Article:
Coronary artery disease (CAD) treatment can vary from taking prescribed medicine to angioplasty (PCI) or heart bypass surgery. How do the doctors at National Heart Centre Singapore (NHCS) decide?
Coronary artery disease (CAD) treatment: coronary artery bypass grafting (CABG)
Heart bypass surgery, also known as coronary artery bypass grafting or CABG, is an open heart surgery. It is also a known treatment procedure for coronary artery disease (CAD). In this procedure, the surgeon removes a vein from the leg or chest and sews it beyond the blockage so that blood can flow through the newly grafted vessel, bypassing the clogged coronary artery.
“CABG results are more durable as they last an average of 10 years,” said
Dr Aaron Wong, Head and Senior Consultant,
Department of Cardiology,
National Heart Centre Singapore (NHCS), a member of the
However, coronary bypass has a slightly higher risk for complications than coronary angioplasty (also known as percutaneous coronary intervention, or PCI). It also requires a longer hospital stay (one week) and longer recovery (one to two months).
Which is the preferred intervention?
For stable angina or stable CAD:
“Once it has been decided that re-establishing blood flow to the heart is appropriate, the choice between PCI or CABG remains complex in patients with stable CAD,” says Dr Wong.
Beyond the general pros and cons of each procedure described above, at least three important factors need to be considered: the complexity of the CAD, the diabetic status and heart function.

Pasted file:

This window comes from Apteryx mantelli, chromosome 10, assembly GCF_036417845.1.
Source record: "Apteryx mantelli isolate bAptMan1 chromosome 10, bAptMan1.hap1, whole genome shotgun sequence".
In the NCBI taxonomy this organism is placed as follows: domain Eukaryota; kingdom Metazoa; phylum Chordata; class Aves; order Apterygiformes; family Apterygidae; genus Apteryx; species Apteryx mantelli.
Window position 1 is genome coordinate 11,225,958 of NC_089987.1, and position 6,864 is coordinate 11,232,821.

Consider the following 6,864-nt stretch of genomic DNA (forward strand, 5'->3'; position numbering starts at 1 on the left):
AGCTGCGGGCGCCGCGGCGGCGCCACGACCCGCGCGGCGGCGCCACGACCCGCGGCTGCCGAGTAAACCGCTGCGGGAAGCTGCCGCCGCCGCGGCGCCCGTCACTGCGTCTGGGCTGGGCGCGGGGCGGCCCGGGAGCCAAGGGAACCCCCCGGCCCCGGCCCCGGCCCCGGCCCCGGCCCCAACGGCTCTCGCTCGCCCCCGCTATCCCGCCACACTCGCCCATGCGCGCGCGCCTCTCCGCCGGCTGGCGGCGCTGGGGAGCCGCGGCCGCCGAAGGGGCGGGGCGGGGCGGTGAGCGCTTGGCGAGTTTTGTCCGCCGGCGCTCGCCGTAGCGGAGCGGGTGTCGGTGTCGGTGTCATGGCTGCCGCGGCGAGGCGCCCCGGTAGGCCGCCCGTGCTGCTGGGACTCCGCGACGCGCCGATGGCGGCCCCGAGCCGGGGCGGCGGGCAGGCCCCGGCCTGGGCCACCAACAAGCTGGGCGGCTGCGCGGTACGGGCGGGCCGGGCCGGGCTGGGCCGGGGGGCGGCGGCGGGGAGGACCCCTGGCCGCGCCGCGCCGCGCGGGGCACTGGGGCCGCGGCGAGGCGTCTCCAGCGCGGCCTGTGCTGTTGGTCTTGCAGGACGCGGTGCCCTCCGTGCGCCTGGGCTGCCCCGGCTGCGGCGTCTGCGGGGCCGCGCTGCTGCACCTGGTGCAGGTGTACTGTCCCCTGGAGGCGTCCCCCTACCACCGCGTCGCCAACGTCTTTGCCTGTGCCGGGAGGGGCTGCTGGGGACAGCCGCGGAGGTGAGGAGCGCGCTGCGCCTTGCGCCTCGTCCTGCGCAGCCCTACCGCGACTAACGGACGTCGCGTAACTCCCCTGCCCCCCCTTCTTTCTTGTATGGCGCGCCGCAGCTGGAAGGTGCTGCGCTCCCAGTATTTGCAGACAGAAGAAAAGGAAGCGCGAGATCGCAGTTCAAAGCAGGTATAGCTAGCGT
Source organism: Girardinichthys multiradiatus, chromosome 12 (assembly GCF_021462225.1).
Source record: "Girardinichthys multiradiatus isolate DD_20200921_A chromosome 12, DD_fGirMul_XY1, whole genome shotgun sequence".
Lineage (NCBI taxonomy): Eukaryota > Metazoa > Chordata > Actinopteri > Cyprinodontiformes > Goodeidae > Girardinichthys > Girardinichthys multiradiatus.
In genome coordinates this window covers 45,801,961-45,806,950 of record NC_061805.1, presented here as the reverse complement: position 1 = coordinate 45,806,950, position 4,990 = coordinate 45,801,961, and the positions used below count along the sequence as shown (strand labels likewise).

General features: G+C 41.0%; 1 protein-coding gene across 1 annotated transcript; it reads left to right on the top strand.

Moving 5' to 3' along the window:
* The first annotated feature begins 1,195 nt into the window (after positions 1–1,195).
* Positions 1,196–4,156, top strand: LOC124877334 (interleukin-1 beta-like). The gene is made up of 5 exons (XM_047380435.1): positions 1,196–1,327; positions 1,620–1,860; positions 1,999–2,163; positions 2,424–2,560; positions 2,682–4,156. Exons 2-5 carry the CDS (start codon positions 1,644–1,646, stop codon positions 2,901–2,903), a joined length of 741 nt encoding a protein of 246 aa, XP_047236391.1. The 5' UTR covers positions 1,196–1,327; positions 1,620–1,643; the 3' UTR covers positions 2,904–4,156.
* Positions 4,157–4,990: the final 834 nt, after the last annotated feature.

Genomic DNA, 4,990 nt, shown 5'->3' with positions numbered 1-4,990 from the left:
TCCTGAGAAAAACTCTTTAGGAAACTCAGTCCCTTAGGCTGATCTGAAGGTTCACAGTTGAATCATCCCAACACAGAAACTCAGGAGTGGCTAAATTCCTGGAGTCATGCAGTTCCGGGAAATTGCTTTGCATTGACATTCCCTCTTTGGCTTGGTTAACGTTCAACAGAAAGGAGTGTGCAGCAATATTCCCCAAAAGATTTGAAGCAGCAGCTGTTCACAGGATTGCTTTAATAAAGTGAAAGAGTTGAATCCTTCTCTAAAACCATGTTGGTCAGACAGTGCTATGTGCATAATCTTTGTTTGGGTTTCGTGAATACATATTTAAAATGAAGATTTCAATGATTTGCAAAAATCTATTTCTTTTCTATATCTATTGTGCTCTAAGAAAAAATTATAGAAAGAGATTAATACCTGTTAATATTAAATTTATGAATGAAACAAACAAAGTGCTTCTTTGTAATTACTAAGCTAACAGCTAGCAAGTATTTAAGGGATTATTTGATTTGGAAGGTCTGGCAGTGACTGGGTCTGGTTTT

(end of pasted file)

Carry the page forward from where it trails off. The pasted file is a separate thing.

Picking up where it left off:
It is important to know that PCI (angioplasty) has not been shown to improve survival or prevent a heart attack in patients with stable CAD. However, it can be considered for symptom relief.
For acute coronary syndrome:
“In patients having a full heart attack, immediate opening of the blocked artery is recommended within 90 minutes to save the heart muscle and, in some cases, the patient’s life. In this case, PCI can be done much faster and is safer than CABG,” says Dr Wong.
When angioplasty is not possible or too dangerous for anatomic reasons, coronary bypass surgery or CABG may be preferred.
If CABG is preferred, it will usually be performed after a few days or weeks, once the patient has been stabilised with medication.
Read more about PCI (coronary angioplasty) on the previous page.